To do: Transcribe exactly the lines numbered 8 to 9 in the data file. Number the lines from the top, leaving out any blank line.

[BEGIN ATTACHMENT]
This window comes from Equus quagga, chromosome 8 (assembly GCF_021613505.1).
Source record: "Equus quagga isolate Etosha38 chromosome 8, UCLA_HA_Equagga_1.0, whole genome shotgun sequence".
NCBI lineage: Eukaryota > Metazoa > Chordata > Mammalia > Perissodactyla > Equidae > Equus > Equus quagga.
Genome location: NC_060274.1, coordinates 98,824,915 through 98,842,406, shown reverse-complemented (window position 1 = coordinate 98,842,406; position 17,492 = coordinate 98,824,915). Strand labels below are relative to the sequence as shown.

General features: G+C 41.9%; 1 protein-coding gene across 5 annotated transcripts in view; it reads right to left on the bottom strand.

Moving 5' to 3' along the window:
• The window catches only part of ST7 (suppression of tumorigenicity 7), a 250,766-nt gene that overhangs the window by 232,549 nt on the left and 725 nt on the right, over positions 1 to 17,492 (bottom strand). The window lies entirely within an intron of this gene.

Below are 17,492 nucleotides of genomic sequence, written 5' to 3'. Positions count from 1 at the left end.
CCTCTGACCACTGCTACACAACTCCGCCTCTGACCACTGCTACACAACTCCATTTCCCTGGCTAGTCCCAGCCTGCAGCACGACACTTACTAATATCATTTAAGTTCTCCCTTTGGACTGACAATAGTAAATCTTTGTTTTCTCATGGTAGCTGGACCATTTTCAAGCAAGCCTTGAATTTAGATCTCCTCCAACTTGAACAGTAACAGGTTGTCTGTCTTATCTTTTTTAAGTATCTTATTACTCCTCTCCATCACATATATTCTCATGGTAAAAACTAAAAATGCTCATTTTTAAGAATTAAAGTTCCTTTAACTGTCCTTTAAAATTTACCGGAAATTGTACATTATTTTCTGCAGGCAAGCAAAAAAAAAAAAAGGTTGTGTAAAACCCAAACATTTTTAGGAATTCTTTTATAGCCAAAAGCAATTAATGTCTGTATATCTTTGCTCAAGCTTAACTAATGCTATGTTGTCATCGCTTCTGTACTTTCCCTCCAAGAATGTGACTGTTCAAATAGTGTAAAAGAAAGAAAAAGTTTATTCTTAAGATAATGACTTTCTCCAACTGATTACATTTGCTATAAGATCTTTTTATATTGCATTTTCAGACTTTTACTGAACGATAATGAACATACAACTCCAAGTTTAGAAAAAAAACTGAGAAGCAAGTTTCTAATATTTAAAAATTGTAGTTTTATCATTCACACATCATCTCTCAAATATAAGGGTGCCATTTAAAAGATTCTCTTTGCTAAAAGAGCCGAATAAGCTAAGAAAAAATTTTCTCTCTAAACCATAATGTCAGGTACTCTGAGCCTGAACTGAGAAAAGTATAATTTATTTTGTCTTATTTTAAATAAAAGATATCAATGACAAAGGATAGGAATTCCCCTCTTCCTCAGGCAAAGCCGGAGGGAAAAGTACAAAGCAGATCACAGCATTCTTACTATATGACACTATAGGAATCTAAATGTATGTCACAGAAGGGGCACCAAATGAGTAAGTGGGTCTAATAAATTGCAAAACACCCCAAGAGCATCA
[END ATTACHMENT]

Below are 17,492 nucleotides of genomic sequence, written 5' to 3'. Positions count from 1 at the left end.
CCTCTGACCACTGCTACACAACTCCGCCTCTGACCACTGCTACACAACTCCATTTCCCTGGCTAGTCCCAGCCTGCAGCACGACACTTACTAATATCATTTAAGTTCTCCCTTTGGACTGACAATAGTAAATCTTTGTTTTCTCATGGTAGCTGGACCATTTTCAAGCAAGCCTTGAATTTAGATCTCCTCCAACTTGAACAGTAACAGGTTGTCTGTCTTATCTTTTTTAAGTATCTTATTACTCCTCTCCATCACATATATTCTCATGGTAAAAACTAAAAATGCTCATTTTTAAGAATTAAAGTTCCTTTAACTGTCCTTTAAAATTTACCGGAAATTGTACATTATTTTCTGCAGGCAAGCAAAAAAAAAAAAAGGTTGTGTAAAACCCAAACATTTTTAGGAATTCTTTTATAGCCAAAAGCAATTAATGTCTGTATATCTTTGCTCAAGCTTAACTAATGCTATGTTGTCATCGCTTCTGTACTTTCCCTCCAAGAATGTGACTGTTCAAATAGTGTAAAAGAAAGAAAAAGTTTATTCTTAAGATAATGACTTTCTCCAACTGATTACATTTGCTATAAGATCTTTTTATATTGCATTTTCAGACTTTTACTGAACGATAATGAACATACAACTCCAAGTTTAGAAAAAAAACTGAGAAGCAAGTTTCTAATATTTAAAAATTGTAGTTTTATCATTCACACATCATCTCTCAAATATAAGGGTGCCATTTAAAAGATTCTCTTTGCTAAAAGAGCCGAATAAGCTAAGAAAAAATTTTCTCTCTAAACCATAATGTCAGGTACTCTGAGCCTGAACTGAGAAAAGTATAATTTATTTTGTCTTATTTTAAATAAAAGATATCAATGACAAAGGATAGGAATTCCCCTCTTCCTCAGGCAAAGCCGGAGGGAAAAGTACAAAGCAGATCACAGCATTCTTACTATATGACACTATAGGAATCTAAATGTATGTCACAGAAGGGGCACCAAATGAGTAAGTGGGTCTAATAAATTGCAAAACACCCCAAGAGCATCA